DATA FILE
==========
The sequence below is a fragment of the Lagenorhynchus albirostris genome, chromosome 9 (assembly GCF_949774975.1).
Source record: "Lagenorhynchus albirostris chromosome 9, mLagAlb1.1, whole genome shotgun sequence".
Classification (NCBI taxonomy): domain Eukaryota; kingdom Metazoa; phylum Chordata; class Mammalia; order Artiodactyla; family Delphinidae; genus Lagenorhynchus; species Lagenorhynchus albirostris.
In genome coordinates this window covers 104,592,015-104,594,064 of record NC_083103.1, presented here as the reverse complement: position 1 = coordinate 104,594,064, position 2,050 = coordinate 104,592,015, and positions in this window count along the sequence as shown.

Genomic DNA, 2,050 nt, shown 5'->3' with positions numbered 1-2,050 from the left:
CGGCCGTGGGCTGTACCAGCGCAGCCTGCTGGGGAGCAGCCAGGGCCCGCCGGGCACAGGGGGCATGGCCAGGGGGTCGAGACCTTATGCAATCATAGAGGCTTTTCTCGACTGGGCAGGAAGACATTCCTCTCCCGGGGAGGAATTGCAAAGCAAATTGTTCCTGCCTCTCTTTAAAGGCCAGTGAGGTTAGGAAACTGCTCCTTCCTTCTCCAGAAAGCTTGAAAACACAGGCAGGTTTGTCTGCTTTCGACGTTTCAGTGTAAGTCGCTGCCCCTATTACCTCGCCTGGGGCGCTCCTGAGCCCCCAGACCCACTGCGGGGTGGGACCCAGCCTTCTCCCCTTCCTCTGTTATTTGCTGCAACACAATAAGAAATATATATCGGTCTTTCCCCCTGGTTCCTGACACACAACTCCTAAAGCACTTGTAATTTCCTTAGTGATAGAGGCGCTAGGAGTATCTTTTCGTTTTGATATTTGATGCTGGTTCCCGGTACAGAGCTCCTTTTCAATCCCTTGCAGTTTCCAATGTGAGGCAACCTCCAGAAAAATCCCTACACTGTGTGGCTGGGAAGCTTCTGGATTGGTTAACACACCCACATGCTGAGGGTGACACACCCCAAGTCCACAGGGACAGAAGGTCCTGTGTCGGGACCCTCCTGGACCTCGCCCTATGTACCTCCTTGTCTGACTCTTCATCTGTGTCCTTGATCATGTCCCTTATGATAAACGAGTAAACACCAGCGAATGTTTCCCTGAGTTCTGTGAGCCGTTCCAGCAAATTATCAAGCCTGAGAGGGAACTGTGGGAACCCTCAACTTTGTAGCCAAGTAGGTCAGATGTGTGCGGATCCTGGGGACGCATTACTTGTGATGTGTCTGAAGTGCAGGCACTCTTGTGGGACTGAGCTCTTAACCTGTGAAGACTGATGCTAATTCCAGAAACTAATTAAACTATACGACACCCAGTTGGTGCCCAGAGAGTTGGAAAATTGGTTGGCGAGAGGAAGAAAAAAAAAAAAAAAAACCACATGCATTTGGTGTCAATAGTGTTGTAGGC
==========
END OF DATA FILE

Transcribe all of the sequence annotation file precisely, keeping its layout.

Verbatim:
The sequence below is a fragment of the Lagenorhynchus albirostris genome, chromosome 9 (assembly GCF_949774975.1).
Source record: "Lagenorhynchus albirostris chromosome 9, mLagAlb1.1, whole genome shotgun sequence".
Classification (NCBI taxonomy): domain Eukaryota; kingdom Metazoa; phylum Chordata; class Mammalia; order Artiodactyla; family Delphinidae; genus Lagenorhynchus; species Lagenorhynchus albirostris.
In genome coordinates this window covers 104,592,015-104,594,064 of record NC_083103.1, presented here as the reverse complement: position 1 = coordinate 104,594,064, position 2,050 = coordinate 104,592,015, and positions in this window count along the sequence as shown.

Genomic DNA, 2,050 nt, shown 5'->3' with positions numbered 1-2,050 from the left:
CGGCCGTGGGCTGTACCAGCGCAGCCTGCTGGGGAGCAGCCAGGGCCCGCCGGGCACAGGGGGCATGGCCAGGGGGTCGAGACCTTATGCAATCATAGAGGCTTTTCTCGACTGGGCAGGAAGACATTCCTCTCCCGGGGAGGAATTGCAAAGCAAATTGTTCCTGCCTCTCTTTAAAGGCCAGTGAGGTTAGGAAACTGCTCCTTCCTTCTCCAGAAAGCTTGAAAACACAGGCAGGTTTGTCTGCTTTCGACGTTTCAGTGTAAGTCGCTGCCCCTATTACCTCGCCTGGGGCGCTCCTGAGCCCCCAGACCCACTGCGGGGTGGGACCCAGCCTTCTCCCCTTCCTCTGTTATTTGCTGCAACACAATAAGAAATATATATCGGTCTTTCCCCCTGGTTCCTGACACACAACTCCTAAAGCACTTGTAATTTCCTTAGTGATAGAGGCGCTAGGAGTATCTTTTCGTTTTGATATTTGATGCTGGTTCCCGGTACAGAGCTCCTTTTCAATCCCTTGCAGTTTCCAATGTGAGGCAACCTCCAGAAAAATCCCTACACTGTGTGGCTGGGAAGCTTCTGGATTGGTTAACACACCCACATGCTGAGGGTGACACACCCCAAGTCCACAGGGACAGAAGGTCCTGTGTCGGGACCCTCCTGGACCTCGCCCTATGTACCTCCTTGTCTGACTCTTCATCTGTGTCCTTGATCATGTCCCTTATGATAAACGAGTAAACACCAGCGAATGTTTCCCTGAGTTCTGTGAGCCGTTCCAGCAAATTATCAAGCCTGAGAGGGAACTGTGGGAACCCTCAACTTTGTAGCCAAGTAGGTCAGATGTGTGCGGATCCTGGGGACGCATTACTTGTGATGTGTCTGAAGTGCAGGCACTCTTGTGGGACTGAGCTCTTAACCTGTGAAGACTGATGCTAATTCCAGAAACTAATTAAACTATACGACACCCAGTTGGTGCCCAGAGAGTTGGAAAATTGGTTGGCGAGAGGAAGAAAAAAAAAAAAAAAAACCACATGCATTTGGTGTCAATAGTGTTGTAGGC